Ontario diamond mine expansion shelved, casting uncertainty over Victor
Weeks after making the difficult decision to flood Snap Lake, De Beers could be sharpening the axe for more job cuts at a Canadian diamond operation.
That's because a planned expansion at the Victor mine in a remote part of Ontario has been iced, following a failure to get buy-in from a nearby Aboriginal community.
De Beers is looking at ways to delay closing Victor, including processing lower-grade ore, digging deeper into the pit, or entertaining buyers.
The Globe and Mail reports that the world's top diamond producer by value has scrapped plans to study an expansion project at the mine, located in the James Bay lowlands, because the expansion is not supported by the Attawapiskat First Nation, located 90 kilometres east of the mine. The expansion has been in the works for at least the past two years.
The open-pit Victor mine, Ontario's first diamond operation – officially opened in July 2008 – the same year that Snap Lake started production.
But the mine, which produces around 600,000 carats a year, is scheduled to close in late 2018 or early 2019, hence the expansion plans. The nearby Tango deposit would have added another five or six years, but assessment work, including bulk sampling, cannot take place without the support of the Attawapiska. De Beers has been talking to the band but no progress has been made. The two parties have not enjoyed a conflict-free relationship over the past few years. The official mine opening in 2008 was picketed and in 2013 a group of residents living on the Attawapiskat reserve blockaded an ice road used to move heavy equipment and supplies to the mine.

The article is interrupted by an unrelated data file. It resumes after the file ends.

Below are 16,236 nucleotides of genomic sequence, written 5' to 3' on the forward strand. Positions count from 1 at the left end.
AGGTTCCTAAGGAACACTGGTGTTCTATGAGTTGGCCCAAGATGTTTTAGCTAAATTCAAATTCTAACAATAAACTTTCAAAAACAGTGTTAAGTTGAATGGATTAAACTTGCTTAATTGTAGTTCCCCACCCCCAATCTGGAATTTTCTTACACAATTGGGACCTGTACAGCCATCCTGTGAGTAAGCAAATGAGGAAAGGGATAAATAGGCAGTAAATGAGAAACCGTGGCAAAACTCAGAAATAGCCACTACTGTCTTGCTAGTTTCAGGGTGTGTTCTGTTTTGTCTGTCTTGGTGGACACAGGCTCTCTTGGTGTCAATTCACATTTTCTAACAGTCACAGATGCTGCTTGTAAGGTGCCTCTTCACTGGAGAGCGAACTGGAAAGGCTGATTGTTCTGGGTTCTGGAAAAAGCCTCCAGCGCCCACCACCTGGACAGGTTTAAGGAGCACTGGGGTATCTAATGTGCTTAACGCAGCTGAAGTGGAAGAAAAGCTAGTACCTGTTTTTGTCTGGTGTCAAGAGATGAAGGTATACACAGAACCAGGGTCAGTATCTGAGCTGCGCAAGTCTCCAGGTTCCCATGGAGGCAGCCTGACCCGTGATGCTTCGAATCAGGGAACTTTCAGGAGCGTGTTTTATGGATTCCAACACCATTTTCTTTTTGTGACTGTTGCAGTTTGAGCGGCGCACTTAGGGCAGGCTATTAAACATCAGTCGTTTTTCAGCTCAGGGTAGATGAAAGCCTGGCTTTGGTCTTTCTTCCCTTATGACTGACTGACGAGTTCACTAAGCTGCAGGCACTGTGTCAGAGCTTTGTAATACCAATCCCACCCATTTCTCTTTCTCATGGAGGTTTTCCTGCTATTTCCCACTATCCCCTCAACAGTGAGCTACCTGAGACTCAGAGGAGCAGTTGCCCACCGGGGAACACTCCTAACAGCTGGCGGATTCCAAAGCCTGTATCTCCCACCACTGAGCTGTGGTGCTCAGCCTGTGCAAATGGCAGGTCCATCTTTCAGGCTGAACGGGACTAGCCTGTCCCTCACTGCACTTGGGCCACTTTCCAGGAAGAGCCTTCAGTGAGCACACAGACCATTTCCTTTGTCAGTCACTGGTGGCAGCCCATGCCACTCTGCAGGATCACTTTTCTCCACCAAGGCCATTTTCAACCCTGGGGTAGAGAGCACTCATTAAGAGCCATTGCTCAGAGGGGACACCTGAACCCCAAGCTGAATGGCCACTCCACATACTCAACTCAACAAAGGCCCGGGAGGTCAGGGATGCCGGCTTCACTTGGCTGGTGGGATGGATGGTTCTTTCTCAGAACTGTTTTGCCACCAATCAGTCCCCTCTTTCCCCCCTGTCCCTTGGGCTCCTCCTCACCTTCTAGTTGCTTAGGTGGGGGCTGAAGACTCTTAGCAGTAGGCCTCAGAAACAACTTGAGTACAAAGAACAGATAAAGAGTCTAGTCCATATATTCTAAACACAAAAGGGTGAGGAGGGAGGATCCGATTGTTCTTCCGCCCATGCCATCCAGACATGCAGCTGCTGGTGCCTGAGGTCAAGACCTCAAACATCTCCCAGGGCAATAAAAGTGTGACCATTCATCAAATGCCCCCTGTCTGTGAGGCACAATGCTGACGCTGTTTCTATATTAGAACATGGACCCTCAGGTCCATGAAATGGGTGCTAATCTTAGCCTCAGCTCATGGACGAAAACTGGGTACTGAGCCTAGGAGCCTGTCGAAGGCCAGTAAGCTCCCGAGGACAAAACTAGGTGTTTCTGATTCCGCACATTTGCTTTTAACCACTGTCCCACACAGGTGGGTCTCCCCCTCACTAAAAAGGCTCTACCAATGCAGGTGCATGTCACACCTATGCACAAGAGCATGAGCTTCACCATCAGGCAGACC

The impoverished Cree community of around 2,000 has inadequate housing and has been hit with flooding and a recent wave of suicide attempts, The Globe explained. At the time of the blockade, Attawapiskat residents said few of its members were benefiting from the mine, and wanted a review of the Impact Benefit Agreement (IBA). CBC reported that about one in five mine workers were Attawapiskat band members.
Still, backing the mine expansion could have staved off worries of an all-out closure, which could happen if De Beers is not willing to foot the estimated CAD$20 million annual bill for keeping it dry with pumps. Closing it would cost the company $74 million Canadian in remediation and most of the 550 staff and contractors that currently run the mine. The Globe and Mail says De Beers is looking at ways to delay closing Victor, including processing lower-grade ore, digging deeper into the pit, or entertaining buyers.
If De Beers unloads Victor, or puts it on care and maintenance, Gahcho Kue will be the company's only remaining producing Canadian asset. Co-owned by De Beers and Mountain Province Diamonds (TSX:MPVD), Gahcho Kue, located about 280 kilometres northeast of Yellowknife in the Northwest Territories, started operations in September.